NASA Ingenuity Helicopter Mission Ends After Three Years

29th Jan 2024
NASA Ingenuity Helicopter Mission Ends After Three Years

NASA’s Ingenuity Mars Helicopter, which exceeded its expected number of flights and achieved historic milestones, recently completed its mission on the Red Planet. Although the helicopter is still in contact with ground controllers and remains upright, images of its 18th January flight show that one or more of its rotor blades suffered damage while landing, rendering it incapable of performing further flights. 

Initially intended to conduct five experimental test flights over a period of 30 days, the first-ever aircraft on another planet remained operational on Martian soil for nearly three years. Ingenuity significantly surpassed its intended performance by conducting 72 flights, flying over 14 times the expected distance, and completed more than two hours of flight time. 

The First Controlled Flight

The Ingenuity helicopter reached Mars on 18th February 2021, by being attached to the underside of NASA’s Perseverance rover. It accomplished its first controlled flight on 19th April, thus marking the first powered flight on the Martian surface. Following this, the helicopter completed four more flights before transitioning to a new role as an operations demonstration. It then served as an aerial scout for the Perseverance team, aiding them in their research. In 2023, the Ingenuity helicopter passed two more flight tests, which helped the team learn more about its aerodynamic capabilities.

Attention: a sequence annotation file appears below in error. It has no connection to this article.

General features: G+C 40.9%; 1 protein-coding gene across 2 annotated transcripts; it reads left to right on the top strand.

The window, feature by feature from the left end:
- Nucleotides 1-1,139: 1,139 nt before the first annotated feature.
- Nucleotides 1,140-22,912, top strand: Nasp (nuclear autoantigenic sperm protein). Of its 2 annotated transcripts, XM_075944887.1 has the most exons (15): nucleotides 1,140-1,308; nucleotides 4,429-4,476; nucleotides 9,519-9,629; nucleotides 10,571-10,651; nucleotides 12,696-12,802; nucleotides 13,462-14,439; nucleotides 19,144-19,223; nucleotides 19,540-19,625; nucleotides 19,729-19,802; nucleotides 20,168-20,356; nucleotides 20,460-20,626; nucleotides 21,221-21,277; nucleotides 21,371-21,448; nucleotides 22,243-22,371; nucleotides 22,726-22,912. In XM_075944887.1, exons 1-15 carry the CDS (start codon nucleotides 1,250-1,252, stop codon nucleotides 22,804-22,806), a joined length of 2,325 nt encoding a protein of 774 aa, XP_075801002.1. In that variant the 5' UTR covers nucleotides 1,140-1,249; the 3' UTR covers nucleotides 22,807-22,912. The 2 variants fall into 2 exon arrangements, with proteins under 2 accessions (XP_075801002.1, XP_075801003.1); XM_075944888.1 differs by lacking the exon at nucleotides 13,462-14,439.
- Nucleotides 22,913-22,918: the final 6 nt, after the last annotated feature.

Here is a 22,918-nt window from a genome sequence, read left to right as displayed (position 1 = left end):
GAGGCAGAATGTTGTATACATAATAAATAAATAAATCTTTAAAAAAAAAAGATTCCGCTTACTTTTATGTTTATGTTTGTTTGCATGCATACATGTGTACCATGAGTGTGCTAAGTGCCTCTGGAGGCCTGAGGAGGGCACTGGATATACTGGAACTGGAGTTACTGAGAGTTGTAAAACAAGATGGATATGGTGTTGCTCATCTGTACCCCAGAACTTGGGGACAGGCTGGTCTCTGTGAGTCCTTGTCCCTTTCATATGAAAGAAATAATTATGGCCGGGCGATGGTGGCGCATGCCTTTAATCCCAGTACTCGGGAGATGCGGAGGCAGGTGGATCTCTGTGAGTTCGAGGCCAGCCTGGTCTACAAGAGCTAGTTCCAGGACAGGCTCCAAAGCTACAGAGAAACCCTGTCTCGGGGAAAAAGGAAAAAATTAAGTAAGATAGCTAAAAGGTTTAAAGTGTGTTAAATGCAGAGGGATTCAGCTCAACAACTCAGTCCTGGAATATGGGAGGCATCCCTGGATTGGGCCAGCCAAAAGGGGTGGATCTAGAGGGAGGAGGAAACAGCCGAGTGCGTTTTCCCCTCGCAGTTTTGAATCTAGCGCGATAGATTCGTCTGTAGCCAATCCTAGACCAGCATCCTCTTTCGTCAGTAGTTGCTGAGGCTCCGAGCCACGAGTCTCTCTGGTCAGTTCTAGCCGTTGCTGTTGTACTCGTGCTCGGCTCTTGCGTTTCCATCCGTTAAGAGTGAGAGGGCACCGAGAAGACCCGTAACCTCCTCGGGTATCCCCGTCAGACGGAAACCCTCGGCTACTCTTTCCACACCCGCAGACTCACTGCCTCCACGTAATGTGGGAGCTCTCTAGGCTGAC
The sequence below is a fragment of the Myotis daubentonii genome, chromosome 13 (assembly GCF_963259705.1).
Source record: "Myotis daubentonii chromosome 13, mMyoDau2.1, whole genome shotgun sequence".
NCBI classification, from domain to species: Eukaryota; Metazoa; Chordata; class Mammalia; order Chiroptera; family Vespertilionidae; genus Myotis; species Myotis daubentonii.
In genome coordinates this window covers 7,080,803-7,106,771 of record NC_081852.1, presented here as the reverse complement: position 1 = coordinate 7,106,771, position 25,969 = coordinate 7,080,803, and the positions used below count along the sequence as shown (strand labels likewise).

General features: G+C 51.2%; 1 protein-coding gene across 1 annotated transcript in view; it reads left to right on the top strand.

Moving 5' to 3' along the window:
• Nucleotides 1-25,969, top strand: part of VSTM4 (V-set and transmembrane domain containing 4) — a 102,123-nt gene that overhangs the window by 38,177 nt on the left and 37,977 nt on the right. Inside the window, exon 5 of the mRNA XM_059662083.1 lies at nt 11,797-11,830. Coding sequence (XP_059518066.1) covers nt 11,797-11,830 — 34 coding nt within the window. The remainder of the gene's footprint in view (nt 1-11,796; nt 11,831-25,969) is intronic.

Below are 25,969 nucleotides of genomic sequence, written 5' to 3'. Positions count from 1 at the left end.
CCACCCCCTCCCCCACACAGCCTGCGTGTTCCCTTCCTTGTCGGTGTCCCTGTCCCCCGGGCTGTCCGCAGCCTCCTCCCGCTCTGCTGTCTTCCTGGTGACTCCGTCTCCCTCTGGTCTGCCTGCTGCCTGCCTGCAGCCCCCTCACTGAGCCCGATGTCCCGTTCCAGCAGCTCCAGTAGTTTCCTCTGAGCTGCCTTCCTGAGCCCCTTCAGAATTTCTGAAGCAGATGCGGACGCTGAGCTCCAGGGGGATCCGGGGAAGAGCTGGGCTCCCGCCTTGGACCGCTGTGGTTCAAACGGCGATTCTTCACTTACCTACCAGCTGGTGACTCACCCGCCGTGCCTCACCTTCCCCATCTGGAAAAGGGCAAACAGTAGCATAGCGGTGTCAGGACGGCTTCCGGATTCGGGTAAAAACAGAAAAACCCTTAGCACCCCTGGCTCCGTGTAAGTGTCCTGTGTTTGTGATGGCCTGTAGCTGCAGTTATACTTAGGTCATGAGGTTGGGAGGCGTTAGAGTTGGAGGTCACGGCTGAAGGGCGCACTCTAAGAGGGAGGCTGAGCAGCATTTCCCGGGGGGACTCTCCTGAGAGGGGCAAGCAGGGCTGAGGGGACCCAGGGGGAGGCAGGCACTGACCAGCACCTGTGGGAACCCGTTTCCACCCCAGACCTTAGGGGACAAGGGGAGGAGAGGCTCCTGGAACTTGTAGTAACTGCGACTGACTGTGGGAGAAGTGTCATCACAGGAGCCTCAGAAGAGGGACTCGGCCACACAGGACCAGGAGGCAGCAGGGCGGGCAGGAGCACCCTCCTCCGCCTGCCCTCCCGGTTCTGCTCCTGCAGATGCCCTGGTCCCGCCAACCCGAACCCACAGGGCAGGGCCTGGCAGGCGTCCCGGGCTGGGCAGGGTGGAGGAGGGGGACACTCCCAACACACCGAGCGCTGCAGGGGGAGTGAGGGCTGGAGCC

On 18th January, the Ingenuity team planned a short vertical flight to locate the helicopter after its emergency landing on its previous flight. The data from the flight showed that the helicopter reached a maximum altitude of 12 meters and hovered for 4.5 seconds before descending at a velocity of 1 meter per second. However, the aircraft lost contact with the rover at 1 meter. 

Communications were established the next day, and NASA JPL received more information regarding the flight. Several days later, the team received images showing damage to the rotor blade. The reason for the communications dropout and the helicopter’s orientation during touchdown are still under investigation. 

Ingenuity’s Triumph on Mars

Over a prolonged mission that lasted nearly a thousand Martian days, i.e., over 33 times longer than its initial plan of 30 days, Ingenuity received upgrades enabling it to choose landing locations autonomously in challenging terrain. The helicopter also self-cleaned after dust storms brought about three emergency landings, handled a malfunctioning sensor, survived the cold Martian winter, and operated from 48 landing fields.

Ingenuity, which was meant to function during spring, faced issues during the most frigid period of winter since it could not power its heaters throughout the night. That led to its flight computer freezing and rebooting. These malfunctions required the team to adjust Ingenuity’s winter operations to keep it flying.  

With operations now concluded, the Ingenuity team will carry out final testing on the helicopter’s systems and retrieve the remaining data stored in its onboard memory. As of now, the Perseverance rover is situated too far to capture images of Ingenuity.

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